Some contracts are binding unless repudiated by the minor before they turn 18 or
within a reasonable time of reaching 18. Such contacts are sometimes described
as voidable at the option of the minor
Repudiation may be by words or conduct
Includes contracts with continuous obligations, eg where a minor acquires a
leasehold interest in land
Uncertain whether contracts for the sale and purchase of land will be binding
unless repudiated
Effect of repudiation: generally a minor will not be liable for obligations in the
future


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Contracts binding if ratified
Other contracts (ie other than necessaries or contracts that have been
repudiated) cannot be enforced against minor unless ratified by minor after
turning 18
At common law, ratification may be inferred from minor continuing to perform
the contract
Legislation restricts the possibility of ratification: Supreme Court Act 1986 (Vic)
s.50
Note that the contract may (even if not ratified) still be relied on and enforced by
the minor by way of a damages claim (not specific performance)

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Limitations on ratification

Supreme Court Act 1986 (Vic) s 50:
(1) No proceeding can be brought to charge a person -
(a) on a promise made after full age to pay a debt contracted during
minority; or
(b) on a ratification made after full age of a promise or contract made
during minority.
(2) This section applies whether or not there was any new consideration
for the promise or ratification

Note: a new promise supported by consideration and in the same form as a
promise made during minority will be enforceable except in relation to a debt.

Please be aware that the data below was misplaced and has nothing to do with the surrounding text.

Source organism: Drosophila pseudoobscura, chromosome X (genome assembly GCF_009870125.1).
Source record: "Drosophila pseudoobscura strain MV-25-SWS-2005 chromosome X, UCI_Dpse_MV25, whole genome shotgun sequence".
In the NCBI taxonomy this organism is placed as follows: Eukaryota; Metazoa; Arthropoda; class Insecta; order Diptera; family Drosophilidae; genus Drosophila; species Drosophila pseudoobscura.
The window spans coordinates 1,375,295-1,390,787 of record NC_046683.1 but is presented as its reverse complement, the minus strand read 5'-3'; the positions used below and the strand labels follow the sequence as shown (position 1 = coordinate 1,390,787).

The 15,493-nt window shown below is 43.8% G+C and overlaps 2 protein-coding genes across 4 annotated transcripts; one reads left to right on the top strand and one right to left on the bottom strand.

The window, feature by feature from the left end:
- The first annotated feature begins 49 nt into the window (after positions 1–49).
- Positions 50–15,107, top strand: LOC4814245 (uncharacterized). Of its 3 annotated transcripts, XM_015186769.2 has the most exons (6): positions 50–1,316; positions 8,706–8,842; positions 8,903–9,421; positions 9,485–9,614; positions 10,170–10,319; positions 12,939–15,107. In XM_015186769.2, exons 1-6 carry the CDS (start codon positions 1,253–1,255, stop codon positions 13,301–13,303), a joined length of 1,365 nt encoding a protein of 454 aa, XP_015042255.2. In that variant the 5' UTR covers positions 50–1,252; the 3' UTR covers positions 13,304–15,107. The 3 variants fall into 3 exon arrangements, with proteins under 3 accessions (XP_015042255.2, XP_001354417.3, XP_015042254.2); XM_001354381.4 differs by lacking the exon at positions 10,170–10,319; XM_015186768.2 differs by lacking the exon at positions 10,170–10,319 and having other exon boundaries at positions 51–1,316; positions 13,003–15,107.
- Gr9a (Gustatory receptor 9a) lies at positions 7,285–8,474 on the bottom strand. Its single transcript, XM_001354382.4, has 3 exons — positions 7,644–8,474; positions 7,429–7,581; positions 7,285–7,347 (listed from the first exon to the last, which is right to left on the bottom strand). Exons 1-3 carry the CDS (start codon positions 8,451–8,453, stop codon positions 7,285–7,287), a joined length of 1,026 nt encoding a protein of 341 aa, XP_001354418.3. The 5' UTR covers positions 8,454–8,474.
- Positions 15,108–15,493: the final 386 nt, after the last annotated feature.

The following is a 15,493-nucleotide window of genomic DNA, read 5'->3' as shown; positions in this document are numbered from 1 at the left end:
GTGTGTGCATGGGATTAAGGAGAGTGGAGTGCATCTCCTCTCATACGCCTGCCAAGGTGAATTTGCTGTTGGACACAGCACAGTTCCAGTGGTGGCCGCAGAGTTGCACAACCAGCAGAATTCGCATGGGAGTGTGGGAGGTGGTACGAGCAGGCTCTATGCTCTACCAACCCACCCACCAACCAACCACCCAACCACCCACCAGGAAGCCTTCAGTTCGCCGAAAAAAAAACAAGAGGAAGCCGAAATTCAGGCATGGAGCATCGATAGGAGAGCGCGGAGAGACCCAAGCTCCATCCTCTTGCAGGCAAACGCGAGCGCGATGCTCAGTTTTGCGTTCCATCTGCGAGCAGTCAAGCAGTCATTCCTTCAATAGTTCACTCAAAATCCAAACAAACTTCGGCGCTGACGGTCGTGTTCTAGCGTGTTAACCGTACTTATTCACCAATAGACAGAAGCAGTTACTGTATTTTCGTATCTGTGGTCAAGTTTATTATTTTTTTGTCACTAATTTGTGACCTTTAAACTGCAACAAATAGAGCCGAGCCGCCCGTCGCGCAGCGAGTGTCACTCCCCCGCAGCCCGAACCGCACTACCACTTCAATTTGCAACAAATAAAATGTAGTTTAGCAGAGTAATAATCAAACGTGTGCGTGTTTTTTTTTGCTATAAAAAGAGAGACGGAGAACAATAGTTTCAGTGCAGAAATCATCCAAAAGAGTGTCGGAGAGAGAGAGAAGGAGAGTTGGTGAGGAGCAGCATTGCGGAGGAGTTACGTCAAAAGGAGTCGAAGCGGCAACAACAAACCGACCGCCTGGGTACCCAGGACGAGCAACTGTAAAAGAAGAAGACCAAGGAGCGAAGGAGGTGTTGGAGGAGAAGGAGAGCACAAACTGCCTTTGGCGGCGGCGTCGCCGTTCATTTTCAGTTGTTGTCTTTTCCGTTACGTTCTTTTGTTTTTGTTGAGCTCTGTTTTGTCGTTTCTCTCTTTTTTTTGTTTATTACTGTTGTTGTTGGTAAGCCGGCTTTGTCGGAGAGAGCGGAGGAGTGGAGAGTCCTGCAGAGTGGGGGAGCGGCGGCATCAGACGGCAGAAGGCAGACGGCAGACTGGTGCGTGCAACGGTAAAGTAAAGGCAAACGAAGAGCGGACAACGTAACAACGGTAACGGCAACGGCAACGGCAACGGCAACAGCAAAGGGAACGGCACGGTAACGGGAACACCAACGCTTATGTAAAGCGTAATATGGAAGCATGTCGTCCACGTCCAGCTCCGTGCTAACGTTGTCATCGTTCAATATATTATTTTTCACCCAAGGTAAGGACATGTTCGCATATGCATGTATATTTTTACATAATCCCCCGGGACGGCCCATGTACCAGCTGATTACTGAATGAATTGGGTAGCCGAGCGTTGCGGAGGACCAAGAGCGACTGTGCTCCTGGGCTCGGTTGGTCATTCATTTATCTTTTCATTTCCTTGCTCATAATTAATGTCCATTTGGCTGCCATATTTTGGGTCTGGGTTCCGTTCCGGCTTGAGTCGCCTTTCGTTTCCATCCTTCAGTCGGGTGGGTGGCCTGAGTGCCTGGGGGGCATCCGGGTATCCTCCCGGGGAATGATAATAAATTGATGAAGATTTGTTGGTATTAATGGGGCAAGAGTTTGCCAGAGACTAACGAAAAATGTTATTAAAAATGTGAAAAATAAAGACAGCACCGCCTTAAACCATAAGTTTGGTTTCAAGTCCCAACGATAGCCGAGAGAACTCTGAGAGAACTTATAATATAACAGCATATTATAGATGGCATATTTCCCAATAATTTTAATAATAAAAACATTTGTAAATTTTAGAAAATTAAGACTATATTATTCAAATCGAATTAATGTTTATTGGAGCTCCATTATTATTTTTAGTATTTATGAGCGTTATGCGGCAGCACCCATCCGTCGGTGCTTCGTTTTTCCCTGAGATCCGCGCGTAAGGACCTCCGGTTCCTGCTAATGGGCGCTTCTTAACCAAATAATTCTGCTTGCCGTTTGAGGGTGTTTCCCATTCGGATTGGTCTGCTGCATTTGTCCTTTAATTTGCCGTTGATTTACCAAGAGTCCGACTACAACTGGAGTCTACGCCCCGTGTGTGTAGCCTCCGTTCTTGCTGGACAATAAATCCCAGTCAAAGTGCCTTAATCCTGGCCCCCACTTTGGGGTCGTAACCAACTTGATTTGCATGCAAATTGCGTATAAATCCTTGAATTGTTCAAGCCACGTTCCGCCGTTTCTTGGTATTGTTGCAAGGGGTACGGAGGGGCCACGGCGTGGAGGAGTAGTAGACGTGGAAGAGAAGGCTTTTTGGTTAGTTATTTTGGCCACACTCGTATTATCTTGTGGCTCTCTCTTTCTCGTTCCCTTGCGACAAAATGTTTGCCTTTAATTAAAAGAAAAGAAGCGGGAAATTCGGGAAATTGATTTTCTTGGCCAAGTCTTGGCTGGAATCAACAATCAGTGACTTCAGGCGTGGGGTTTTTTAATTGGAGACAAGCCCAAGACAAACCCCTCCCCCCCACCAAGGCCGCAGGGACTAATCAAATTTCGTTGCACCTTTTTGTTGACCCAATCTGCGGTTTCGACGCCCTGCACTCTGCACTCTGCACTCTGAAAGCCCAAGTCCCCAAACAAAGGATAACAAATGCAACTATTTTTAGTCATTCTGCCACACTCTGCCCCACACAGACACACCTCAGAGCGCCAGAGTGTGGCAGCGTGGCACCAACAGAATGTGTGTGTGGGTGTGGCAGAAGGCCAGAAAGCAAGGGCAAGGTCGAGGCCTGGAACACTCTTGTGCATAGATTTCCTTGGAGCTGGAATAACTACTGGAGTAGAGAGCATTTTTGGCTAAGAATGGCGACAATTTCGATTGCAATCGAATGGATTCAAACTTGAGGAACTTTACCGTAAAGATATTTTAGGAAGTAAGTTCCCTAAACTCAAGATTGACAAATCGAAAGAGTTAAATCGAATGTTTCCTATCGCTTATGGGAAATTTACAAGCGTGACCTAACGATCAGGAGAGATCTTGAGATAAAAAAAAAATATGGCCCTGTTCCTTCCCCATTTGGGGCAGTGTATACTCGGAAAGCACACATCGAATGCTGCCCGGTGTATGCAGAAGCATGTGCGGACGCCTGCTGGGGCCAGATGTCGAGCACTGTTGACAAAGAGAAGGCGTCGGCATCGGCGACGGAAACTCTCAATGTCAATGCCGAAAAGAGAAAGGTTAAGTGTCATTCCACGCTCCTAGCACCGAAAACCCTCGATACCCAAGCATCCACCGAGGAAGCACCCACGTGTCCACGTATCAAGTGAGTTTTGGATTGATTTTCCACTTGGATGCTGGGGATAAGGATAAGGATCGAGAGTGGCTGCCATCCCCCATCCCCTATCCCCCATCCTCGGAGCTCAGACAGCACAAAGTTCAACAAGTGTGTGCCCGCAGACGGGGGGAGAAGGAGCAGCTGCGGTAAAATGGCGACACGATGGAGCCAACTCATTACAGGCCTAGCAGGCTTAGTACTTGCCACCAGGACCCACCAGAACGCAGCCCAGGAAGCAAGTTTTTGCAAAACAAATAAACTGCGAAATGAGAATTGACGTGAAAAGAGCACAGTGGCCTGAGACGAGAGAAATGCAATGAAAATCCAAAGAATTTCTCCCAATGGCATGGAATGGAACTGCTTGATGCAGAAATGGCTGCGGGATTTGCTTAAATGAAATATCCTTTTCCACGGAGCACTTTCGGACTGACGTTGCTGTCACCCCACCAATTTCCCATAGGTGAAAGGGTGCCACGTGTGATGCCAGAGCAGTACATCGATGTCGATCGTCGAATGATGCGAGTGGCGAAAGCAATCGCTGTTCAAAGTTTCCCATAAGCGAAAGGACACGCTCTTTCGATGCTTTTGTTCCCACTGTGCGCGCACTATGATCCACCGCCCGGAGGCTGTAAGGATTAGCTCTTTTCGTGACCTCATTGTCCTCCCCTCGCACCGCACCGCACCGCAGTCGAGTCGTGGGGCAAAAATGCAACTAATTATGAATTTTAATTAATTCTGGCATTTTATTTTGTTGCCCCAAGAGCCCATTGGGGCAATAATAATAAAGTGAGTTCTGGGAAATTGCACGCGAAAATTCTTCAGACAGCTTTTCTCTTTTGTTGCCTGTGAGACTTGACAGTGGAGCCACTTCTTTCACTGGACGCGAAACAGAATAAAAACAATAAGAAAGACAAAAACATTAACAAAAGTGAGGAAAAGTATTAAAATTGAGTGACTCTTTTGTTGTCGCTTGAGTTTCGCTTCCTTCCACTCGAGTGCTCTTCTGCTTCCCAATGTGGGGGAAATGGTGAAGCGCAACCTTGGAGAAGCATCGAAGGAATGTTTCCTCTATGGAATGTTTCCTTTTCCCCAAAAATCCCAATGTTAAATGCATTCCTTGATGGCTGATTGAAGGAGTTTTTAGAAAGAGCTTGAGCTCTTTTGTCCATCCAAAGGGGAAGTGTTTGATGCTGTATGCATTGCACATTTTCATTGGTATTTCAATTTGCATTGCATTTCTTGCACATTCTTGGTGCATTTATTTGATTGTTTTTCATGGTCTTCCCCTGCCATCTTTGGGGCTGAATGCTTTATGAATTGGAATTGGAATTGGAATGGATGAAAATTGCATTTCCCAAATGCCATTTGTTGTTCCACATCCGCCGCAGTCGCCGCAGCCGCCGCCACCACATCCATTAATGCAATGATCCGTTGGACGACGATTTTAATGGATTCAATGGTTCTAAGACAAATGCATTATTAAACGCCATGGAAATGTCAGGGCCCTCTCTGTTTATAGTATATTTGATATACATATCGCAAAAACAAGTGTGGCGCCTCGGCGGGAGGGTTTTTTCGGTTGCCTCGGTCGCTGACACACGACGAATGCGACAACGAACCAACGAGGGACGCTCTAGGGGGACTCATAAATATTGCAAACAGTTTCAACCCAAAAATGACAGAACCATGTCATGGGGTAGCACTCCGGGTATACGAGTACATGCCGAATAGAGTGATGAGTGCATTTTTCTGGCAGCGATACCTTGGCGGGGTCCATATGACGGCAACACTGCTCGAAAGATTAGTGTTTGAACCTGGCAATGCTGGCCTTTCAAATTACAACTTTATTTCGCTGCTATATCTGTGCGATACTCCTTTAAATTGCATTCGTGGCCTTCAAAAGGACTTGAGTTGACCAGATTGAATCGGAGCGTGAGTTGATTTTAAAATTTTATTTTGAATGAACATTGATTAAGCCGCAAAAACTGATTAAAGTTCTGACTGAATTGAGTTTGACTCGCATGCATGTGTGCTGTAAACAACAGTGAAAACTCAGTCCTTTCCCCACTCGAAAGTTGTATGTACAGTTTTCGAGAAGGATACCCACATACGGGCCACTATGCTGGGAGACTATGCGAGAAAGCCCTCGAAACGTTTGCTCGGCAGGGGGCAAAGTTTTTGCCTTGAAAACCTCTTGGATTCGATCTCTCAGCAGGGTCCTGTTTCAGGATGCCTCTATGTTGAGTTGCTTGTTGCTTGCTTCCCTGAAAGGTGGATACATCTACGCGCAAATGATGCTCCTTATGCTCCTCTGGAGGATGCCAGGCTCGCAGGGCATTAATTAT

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Void contracts
s.49 Supreme Court Act 1986 (Vic):
The following contracts entered into by a minor are void-
(a) contracts for the repayment of money lent or to be lent;
(b) contracts for payment for goods supplied or to be supplied, other than necessaries;
(c) accounts stated
Common view: minor can enforce the contract. Not void in the ordinary sense
Same result as would have been applied under s.50 contract cannot be ratified

s.51 Supreme Court Act 1986 (Vic):
(1) If a minor who has contracted a loan (a contract for the repayment of which is void under
this Division) agrees after full age to repay all or part of that loan, that agreement and any
instrument relating to it is, subject to subsections (2) and (3), void against everyone.
(2)

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Mental Incapacity and Intoxication
A contract made with a person with impaired mental capacity or a person who is
intoxicated may be voidable at the option of that person
The person seeking to set aside a contract on grounds of mental incapacity
must show that:
s/he was incapable of understanding the contract at the time that it was
made; and
that the other party to the contract knew or ought to have known of the
incapacity
Exception: necessaries (s.7 Goods Act 1958 (Vic))
Contract may also be voidable on grounds of unconscionable conduct (covered
in Contract B)

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Week 6 private revision issues
Capacity
Minors
What contracts are binding on minors?
What is a contract for necessaries?
What contracts are binding on minors unless repudiated?
What types of contracts are binding on minors if ratified under common law? In
Victoria?
What types of contracts with minors are void under s49 of the Supreme Court Act?
What is the effect of a contract being void or not binding? Can the minor still enforce
it?
Persons with impaired mental capacity or intoxicated
What is the status of a contract entered into with an intoxicated person or person with
an impaired mental capacity?
What about contracts for necessaries?